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1938 Pickup

Fun Facts:

In 1932, the same year Ford introduced the V8 engine, the first federal gasoline tax, set at 1 cent per gallon, was put into place.

Near the end of 1944, the War Production Board allowed Ford to resume a limited production run of heavy-duty trucks for civilian use. A prospective buyer had to present proof that their business was vital to the war effort in order to obtain a new vehicle.

When civilian production resumed in 1946, many trucks were delivered without a mounted spare tire, due to a continued shortage in rubber supplies.

The History of the 1932-47 Early V8 Ford Pickup

Although Ford had been producing factory made pickup trucks since 1925, the changes made to the truck line in 1932 would set Ford apart from its competition and establish the auto maker’s reputation as a builder of powerful and sturdy work vehicles.

The most significant change in the 1932 truck line occurred under the hood. Facing competition in the pickup truck market from the Chevrolet 6-cylinder engine, Ford decided to take a gamble, and offered their newly designed Ford Flathead V8, originally slated as an option for passenger cars, in their truck line. The decision would prove to be a popular one with the buying public. The 4-cylinder engine was still offered as an economy option, but would eventually be phased out due to low demand.

Shop from MAC’s vast selection of engine parts, including Ford Flathead V8 parts, today.

Unlike the Ford passenger cars of the era, the trucks of the 1930’s would not receive many radical styling changes. Spartan interiors and a design that focused on functionality over style would be the standard for a line that would see only minor changes for the next few years.

The next noteworthy change in appearance occurred in 1935. Styling changes for both the passenger car and truck line found favor with potential buyers, increasing sales for Ford. The trucks borrowed some design cues from their passenger car cousins and featured a slanted-back grille and windshield, tapered headlight housings, and curvaceous, skirted fenders.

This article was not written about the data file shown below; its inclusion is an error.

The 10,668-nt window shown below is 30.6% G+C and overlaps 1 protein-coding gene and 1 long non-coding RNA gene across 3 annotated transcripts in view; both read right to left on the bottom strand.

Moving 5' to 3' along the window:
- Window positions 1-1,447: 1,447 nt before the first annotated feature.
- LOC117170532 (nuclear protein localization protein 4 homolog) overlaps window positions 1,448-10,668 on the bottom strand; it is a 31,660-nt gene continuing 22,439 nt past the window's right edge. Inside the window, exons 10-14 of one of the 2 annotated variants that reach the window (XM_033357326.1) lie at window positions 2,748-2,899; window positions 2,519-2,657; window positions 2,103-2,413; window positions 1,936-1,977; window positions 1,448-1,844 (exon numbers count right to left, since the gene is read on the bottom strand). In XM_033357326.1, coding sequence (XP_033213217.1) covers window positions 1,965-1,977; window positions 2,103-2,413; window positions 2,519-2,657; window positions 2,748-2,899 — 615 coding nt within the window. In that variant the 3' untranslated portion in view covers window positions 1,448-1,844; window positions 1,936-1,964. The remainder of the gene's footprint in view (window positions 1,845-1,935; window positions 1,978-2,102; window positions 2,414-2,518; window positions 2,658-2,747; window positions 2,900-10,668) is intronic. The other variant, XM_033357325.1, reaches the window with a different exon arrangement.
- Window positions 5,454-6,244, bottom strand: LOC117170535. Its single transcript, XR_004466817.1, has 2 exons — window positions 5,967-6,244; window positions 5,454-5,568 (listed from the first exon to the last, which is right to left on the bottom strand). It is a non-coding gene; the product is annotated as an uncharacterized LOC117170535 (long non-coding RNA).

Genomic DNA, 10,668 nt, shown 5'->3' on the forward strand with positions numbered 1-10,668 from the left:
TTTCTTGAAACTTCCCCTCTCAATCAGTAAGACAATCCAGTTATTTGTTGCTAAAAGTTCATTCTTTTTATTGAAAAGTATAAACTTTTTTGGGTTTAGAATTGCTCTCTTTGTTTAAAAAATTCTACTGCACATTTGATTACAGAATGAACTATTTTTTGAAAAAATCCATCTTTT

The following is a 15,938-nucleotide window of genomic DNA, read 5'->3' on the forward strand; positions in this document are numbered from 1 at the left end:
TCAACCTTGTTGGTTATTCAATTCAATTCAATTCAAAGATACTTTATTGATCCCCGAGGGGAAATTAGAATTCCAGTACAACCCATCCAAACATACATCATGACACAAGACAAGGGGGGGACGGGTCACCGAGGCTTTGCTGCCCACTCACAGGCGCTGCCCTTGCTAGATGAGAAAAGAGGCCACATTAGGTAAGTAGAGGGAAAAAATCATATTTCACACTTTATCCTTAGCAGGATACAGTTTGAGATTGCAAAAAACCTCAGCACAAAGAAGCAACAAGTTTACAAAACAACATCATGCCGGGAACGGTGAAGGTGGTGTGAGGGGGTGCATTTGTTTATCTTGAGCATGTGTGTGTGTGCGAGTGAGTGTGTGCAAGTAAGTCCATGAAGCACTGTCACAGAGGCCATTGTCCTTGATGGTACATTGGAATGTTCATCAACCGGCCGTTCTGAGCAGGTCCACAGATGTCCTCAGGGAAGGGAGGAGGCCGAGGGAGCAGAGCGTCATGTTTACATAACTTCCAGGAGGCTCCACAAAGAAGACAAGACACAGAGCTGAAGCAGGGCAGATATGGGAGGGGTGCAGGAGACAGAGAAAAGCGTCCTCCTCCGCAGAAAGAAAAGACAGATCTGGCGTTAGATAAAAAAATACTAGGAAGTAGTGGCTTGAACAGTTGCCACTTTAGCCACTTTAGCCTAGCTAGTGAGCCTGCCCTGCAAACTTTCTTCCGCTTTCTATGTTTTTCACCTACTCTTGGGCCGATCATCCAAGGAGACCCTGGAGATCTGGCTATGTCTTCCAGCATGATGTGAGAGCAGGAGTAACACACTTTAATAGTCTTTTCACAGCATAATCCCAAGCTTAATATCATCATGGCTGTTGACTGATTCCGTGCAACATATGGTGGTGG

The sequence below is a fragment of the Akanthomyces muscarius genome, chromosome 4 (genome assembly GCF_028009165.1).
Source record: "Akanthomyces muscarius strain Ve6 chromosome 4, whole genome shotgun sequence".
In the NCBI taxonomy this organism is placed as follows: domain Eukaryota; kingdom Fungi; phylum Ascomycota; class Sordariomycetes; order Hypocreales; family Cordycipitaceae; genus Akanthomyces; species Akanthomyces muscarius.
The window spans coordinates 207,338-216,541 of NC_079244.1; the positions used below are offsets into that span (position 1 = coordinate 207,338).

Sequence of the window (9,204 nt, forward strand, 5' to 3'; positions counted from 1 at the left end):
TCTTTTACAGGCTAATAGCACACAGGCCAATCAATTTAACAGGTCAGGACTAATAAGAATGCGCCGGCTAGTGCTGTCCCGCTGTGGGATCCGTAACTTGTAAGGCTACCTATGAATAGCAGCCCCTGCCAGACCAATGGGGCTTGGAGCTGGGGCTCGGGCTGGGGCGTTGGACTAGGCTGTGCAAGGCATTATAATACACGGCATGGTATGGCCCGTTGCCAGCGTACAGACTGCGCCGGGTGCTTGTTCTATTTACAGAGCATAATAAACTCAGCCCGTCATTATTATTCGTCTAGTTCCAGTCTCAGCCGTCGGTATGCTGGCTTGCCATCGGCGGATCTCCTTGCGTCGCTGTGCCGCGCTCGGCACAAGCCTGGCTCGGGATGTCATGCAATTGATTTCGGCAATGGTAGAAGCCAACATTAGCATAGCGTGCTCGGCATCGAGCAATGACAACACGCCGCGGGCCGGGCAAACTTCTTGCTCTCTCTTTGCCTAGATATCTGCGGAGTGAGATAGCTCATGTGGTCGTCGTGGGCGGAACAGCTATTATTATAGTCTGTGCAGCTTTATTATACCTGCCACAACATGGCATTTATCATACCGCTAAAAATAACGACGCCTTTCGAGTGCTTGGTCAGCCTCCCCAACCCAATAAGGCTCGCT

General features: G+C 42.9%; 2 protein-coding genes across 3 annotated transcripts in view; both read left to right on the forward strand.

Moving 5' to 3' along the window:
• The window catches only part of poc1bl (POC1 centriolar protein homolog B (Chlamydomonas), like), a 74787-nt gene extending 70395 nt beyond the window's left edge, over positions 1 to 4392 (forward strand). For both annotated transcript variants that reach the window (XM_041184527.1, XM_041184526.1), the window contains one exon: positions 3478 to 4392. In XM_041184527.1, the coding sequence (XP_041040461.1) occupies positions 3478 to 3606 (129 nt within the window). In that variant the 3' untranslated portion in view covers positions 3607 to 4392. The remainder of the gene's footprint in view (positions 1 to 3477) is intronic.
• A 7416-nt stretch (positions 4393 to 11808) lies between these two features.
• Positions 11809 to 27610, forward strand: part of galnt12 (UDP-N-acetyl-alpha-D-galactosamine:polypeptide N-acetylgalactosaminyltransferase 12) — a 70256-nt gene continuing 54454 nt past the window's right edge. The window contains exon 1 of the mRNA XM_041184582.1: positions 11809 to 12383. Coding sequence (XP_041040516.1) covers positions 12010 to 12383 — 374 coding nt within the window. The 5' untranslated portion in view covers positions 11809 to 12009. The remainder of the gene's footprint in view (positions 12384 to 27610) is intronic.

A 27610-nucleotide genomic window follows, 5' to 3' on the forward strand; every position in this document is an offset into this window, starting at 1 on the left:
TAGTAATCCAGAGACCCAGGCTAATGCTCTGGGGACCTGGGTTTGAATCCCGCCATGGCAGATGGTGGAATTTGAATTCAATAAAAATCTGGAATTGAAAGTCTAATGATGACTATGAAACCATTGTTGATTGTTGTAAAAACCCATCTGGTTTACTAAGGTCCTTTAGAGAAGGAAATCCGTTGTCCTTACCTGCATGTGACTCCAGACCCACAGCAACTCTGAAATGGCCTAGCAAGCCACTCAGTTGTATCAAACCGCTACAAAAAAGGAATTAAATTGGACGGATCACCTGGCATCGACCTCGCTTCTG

MAC’s has one of the largest selections of sheet metal parts for your Ford on the market today. Shop here.

In 1937, in an effort to reintroduce an economy engine, Ford offered a downsized Flathead V8, down to 136 cubic inches from the standard 221 cubic inches, as an option.

The 1938 pickup included a new updated cab and bed, a large oval grille, and generously rounded front and rear fenders.

As the decade closed, Ford, coerced by competition and public pressure, introduced hydraulic brakes for the first time in 1939.

MAC’s has brake parts for your vintage truck. Shop here.

With the arrival of the 1940’s, Ford pickup trucks and passenger cars shared styling traits closer than ever before. In 1940, the pickup truck carried such passenger car cues as a vee-shaped grille and fenders with integral headlights. Interiors were also upgraded, sharing many car features such as two-tone materials, chrome accents, and a dashboard that was more modern and less utilitarian.

MAC’s own Cartouche brand upholstery offers an extensive selection of authentic and non-authentic fabrics for your vintage Ford truck.

Once again, in 1941, Ford offered an economy engine, this time a 6-cylinder, as an option and continued to offer the Ford Flathead V8. Providing more torque than the Flathead, the 6-cylinder engine also offered better fuel economy. In the same year, Ford began production of a universal “Jeep” vehicle for the military.

Shop here for 1932-1947 Ford pickup truck parts today.

By 1942, Ford had made a departure from sharing passenger car styling with the truck line but shortly after the new models were introduced, the US entered WWII. The production of civilian vehicles was halted, allowing Ford to retool and concentrate on building a variety of military vehicles, including aircraft engines and bombers.

When the production of civilian vehicles resumed in 1946 and into 1947, the design of the pickup remained virtually unchanged from 1942.

We carry plenty of accessories and novelty items for the Flathead Ford V8 lover at MAC's Antique Auto Parts. Check out our newest item, the Ford Flathead V8 Piston Desk Lamp. It would make a great gift for the Ford restorer who has it all.

The death of Ford Motor Company’s founder, Henry Ford, in 1947, brought the end of an era. Under the guidance of his grandson, Henry Ford II, a new direction for Ford trucks would take place, beginning in 1948 with the introduction of the standard setting F-Series.

Let MAC’s help you make the most of your restoration. Whether you need a few finishing touches for your completed classic or are just beginning to sort through your collection of vintage parts from your soon to be Concours, Custom, or Cruiser, we have what you need to complete your dream truck. MAC’s has been serving the Ford restorer since 1978 and we carry an extensive collection of early Ford pickup parts, accessories, supplies, manuals, and literature. Our 1932-1947 Pickup microsite lists 5,980 parts. You will easily find what you need including part numbers, prices, descriptions, number of parts required, and the years of application.

Restore your Ford Pickup, Open Cab Pickup, Closed Cab Pickup, Standard Panel, Sedan Delivery, Commercial, Light, Platform, Stake, Express, Panel, ¾, 1 ton, 1 ½ ton, C.O.E. truck with classic, vintage car and truck parts from MAC’s Antique Auto Parts. We have parts for 1932, 1933, 1934, 1935, 1936, 1937, 1938, 1939, 1940, 1941, 1942, 1946, and 1947 trucks.